Mark Kermode is one of our best known film critics. Ahead of his appearance in Leeds with Simon Mayo this weekend, he talks to Chris Bond about the magic of cinema.
Most of you will probably have a particular film you fondly remember from your first outing to the cinema.
That moment when you’re sitting in your chair and the lights dim and the giant screen in front of you bursts into life taking you on a journey that you never quite forget.
For Mark Kermode it was a cinema in North London and the film was Krakatoa, East of Java. “That was the first film I remember going to see at the cinema. It just felt so big, there was exploding volcanoes and lots of action and it just blew me away,” he says.
“Everyone has a memory of a local cinema they used to go to as a kid. When I was growing up there were about six or seven cinemas within cycling distance of where I lived, which was wonderful because I got to see so many different films.”
Mark Kermode is one of our most recognisable film critics and has been dissecting movies for a living for the best part of 30 years, during which time he’s been unafraid to give a film both barrels if he felt it was merited.
In 2001 he teamed up with radio presenter Simon Mayo for Kermode and Mayo’s Film Review, their weekly Radio 5 Live film review show, which has notched up an astonishing 50 million downloads.
One of the recurring jokes in the show is the puffed-up rivalry between Manchester University (where Kermode studied) and the University of Warwick (where Mayo went). Both have PhDs, hence the playful title of their book The Movie Doctors, which was published last year.
The book’s success spawned a stage show of the same name which heads to West Yorkshire Playhouse this weekend. The Movie Doctors is a blend of movie trivia, forthright opinion with a large dollop of humour as they take their scalpels to the best and worst movies. “It’s very light-hearted with a good a dose of audience participation. The audience ideas are nearly always better than ours.”
Kermode’s passion for films is obvious and he says it was there from an early age. “When I was a kid there were two things I wanted to be, either a pop star or a film critic... and being a pop star was never going to happen.”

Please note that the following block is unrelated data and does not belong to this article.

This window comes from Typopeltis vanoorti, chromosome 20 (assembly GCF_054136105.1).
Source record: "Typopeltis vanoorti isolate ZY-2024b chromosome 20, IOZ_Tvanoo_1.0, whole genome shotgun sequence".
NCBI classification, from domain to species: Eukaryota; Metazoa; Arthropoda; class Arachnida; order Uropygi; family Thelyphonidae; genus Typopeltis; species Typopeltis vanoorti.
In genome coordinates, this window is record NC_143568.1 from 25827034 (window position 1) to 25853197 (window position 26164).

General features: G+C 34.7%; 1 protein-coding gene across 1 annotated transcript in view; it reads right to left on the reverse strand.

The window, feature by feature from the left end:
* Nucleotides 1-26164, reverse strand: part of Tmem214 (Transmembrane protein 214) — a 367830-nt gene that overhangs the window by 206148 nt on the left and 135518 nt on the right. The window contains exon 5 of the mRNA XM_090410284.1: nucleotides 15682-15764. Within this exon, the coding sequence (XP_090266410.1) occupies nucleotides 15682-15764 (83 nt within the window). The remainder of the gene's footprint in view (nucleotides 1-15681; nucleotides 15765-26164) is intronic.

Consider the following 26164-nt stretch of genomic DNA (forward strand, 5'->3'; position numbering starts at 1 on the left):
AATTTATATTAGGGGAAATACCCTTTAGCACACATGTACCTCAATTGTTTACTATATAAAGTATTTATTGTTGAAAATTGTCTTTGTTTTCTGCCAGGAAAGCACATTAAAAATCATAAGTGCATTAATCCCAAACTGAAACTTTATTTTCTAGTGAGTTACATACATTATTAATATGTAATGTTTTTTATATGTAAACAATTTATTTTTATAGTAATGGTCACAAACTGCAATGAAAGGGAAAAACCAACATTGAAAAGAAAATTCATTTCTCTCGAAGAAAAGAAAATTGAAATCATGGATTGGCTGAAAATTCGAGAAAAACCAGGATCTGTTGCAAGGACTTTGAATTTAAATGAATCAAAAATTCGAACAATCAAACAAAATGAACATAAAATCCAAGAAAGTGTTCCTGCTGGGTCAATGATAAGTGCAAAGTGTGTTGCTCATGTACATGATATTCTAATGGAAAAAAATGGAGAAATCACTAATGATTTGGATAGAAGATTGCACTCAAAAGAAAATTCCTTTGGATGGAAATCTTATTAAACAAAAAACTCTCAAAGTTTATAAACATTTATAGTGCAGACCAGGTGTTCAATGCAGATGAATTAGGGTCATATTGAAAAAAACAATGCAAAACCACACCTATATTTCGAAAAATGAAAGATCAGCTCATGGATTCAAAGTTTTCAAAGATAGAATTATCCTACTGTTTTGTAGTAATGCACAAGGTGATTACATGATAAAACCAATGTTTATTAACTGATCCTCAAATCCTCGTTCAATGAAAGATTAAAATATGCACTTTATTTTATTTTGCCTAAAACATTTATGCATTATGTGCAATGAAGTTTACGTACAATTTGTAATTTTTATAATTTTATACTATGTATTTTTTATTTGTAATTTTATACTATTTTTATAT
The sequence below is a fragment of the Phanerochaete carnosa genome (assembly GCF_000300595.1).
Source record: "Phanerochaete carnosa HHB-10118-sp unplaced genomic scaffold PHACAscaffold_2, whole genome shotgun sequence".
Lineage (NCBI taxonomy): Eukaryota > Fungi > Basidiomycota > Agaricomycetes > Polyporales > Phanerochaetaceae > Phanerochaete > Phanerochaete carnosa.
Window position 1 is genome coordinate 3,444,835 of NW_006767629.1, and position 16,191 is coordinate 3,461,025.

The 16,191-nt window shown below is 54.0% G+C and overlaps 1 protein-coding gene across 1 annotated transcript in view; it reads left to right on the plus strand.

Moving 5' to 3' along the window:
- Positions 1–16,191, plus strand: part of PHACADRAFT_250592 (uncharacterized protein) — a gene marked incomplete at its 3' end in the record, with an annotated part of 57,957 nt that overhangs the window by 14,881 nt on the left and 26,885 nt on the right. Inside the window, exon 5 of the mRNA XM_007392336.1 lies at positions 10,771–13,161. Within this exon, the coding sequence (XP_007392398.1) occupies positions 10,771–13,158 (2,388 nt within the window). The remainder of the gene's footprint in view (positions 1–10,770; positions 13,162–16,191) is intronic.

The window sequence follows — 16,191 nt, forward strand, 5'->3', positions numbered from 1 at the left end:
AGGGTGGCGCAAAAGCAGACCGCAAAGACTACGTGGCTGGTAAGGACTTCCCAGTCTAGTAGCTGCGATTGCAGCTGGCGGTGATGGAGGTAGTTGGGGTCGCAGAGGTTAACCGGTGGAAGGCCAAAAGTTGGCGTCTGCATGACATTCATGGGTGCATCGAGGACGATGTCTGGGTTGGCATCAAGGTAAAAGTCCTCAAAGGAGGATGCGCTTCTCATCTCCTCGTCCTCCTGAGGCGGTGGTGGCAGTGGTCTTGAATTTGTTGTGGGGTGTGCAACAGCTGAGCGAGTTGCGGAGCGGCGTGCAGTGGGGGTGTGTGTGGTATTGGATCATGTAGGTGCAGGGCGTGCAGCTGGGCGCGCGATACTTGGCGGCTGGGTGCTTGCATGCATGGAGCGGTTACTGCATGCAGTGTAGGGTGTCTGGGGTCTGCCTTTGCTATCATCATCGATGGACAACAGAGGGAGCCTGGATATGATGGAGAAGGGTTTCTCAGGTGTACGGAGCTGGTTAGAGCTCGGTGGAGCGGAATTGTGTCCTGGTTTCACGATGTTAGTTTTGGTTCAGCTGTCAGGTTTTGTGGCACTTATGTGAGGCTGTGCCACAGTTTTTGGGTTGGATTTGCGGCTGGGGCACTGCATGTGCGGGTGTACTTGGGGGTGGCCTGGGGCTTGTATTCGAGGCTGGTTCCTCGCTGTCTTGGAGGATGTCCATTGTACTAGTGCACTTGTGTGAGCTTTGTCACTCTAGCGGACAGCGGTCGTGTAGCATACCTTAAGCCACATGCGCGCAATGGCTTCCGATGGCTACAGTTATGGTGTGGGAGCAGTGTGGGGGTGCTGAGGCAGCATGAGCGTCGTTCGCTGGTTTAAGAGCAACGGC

He began his career in film journalism and broadcasting in the 1980s after studying English at Manchester University. He had stints working for magazines such as City Life, Time Out and the NME and moved on to national newspapers before switching to radio in the early 90s.
He has at times been an outspoken critic but doesn’t subscribe to the view that films aren’t as good as they used to be. “Barry Norman once said there were was the same percentage of good and bad films being made and I think it’s the same today. There are still brilliant films and terrible films being made.”
He points to Under the Shadow, a new horror film set in the 1980s. “It’s an Iranian film set in Tehran and made by a British-based director and it’s brilliant.”
He proceeds to roll off a list of films that have impressed him already this year including American Honey, The Girl With All The Gifts and I, Daniel Blake. “There are really good films out there but you have to seek out the independent cinemas rather than the multiplexes,” he says.
Kermode accepts the way we watch movies these days has changed. “When I was younger if I wanted to watch a David Cronenberg film I had to scour the pages of Time Out. Nowadays you can get everything online, or on demand, or on DVD.